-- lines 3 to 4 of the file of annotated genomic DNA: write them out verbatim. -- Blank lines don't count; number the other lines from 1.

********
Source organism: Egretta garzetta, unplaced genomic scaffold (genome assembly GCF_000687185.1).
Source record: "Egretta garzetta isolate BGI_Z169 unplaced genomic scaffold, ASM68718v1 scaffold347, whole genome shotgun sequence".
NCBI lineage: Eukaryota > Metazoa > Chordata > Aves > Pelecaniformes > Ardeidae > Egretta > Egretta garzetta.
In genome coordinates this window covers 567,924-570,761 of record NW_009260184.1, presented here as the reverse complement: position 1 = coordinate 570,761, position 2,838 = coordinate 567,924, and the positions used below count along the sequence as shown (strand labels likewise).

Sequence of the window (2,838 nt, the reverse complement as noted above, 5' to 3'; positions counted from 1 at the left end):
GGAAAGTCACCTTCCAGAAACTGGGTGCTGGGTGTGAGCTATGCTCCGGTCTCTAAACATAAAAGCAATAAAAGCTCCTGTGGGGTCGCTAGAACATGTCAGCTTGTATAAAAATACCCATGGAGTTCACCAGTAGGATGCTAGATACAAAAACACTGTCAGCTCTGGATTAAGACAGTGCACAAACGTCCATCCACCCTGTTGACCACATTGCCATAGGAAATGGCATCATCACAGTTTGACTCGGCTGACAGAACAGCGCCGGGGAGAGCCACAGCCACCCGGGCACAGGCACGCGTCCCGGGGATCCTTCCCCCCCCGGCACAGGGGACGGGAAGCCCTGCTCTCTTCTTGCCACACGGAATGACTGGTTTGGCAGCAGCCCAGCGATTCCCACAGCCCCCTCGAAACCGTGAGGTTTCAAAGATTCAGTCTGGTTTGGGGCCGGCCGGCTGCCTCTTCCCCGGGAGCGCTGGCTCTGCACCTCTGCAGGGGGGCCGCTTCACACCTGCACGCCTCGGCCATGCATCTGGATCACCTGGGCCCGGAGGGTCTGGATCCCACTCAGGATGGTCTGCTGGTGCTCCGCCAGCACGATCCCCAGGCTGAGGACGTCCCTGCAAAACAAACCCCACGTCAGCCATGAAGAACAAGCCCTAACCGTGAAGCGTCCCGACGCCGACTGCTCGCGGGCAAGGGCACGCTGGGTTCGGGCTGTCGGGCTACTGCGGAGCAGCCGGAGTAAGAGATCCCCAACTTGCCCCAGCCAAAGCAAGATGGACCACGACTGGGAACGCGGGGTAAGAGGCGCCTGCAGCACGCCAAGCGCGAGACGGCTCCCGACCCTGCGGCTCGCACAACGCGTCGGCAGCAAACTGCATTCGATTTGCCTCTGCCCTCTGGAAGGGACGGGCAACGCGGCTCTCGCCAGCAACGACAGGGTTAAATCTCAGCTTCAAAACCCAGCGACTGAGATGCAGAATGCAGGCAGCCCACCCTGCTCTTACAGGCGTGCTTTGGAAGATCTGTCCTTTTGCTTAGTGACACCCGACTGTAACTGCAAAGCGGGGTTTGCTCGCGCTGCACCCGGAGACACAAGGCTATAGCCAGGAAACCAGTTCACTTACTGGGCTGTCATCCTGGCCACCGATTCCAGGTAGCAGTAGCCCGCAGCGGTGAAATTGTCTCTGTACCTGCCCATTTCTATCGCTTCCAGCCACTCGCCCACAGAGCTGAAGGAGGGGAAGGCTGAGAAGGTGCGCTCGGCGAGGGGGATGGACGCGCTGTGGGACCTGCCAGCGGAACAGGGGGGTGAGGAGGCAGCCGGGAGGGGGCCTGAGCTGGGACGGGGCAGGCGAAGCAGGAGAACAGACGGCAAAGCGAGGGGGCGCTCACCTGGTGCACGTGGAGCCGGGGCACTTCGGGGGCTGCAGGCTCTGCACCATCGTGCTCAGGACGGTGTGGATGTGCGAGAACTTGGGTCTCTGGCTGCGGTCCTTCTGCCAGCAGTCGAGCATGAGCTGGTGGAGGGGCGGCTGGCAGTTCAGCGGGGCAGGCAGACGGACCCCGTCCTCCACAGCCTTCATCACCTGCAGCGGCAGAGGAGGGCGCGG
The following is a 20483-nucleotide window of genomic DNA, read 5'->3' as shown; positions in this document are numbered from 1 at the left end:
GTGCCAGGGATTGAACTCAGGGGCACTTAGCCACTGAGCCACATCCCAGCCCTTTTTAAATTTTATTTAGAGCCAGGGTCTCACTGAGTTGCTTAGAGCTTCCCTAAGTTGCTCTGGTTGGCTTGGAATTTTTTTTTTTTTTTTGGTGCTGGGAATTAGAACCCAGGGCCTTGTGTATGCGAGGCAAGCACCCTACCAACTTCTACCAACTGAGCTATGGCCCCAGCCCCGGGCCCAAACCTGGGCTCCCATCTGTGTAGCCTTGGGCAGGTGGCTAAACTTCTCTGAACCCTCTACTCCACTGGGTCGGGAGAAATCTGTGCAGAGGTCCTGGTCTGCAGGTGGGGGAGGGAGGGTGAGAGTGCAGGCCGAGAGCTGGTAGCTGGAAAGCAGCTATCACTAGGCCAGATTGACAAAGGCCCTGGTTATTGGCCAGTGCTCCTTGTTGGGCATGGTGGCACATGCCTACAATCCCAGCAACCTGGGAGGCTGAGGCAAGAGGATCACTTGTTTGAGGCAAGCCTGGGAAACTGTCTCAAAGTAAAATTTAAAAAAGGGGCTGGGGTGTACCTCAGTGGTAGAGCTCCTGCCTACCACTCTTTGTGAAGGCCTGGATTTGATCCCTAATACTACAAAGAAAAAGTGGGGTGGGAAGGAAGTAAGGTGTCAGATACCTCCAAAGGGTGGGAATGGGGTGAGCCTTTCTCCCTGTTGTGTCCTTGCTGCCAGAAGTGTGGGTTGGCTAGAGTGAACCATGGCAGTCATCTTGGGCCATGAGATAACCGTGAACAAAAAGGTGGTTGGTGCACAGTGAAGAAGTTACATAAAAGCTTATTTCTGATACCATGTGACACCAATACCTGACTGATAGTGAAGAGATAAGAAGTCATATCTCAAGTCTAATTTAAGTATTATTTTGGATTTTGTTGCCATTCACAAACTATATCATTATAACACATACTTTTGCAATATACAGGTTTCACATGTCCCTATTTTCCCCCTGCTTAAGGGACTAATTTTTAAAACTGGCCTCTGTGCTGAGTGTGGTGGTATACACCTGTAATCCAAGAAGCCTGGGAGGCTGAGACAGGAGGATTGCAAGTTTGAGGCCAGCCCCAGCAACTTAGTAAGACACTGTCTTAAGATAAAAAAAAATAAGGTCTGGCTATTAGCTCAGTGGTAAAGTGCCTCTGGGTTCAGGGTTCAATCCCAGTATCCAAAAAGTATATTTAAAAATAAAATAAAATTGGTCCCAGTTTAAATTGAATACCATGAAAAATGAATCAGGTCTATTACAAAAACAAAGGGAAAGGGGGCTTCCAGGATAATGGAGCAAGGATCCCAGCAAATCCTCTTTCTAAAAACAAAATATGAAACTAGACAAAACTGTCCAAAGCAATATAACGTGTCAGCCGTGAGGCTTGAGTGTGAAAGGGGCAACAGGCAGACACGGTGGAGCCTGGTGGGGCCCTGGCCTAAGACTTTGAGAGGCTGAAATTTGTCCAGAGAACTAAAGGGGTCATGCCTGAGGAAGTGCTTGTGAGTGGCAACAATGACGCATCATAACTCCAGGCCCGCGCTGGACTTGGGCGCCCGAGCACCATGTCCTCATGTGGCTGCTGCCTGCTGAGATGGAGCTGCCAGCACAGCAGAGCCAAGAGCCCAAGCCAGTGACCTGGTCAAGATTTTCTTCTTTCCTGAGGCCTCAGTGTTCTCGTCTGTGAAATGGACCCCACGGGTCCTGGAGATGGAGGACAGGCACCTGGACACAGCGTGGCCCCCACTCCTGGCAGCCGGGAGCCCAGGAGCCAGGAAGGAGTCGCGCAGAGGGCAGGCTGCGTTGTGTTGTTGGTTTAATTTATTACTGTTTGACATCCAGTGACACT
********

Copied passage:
NCBI lineage: Eukaryota > Metazoa > Chordata > Aves > Pelecaniformes > Ardeidae > Egretta > Egretta garzetta.
In genome coordinates this window covers 567,924-570,761 of record NW_009260184.1, presented here as the reverse complement: position 1 = coordinate 570,761, position 2,838 = coordinate 567,924, and the positions used below count along the sequence as shown (strand labels likewise).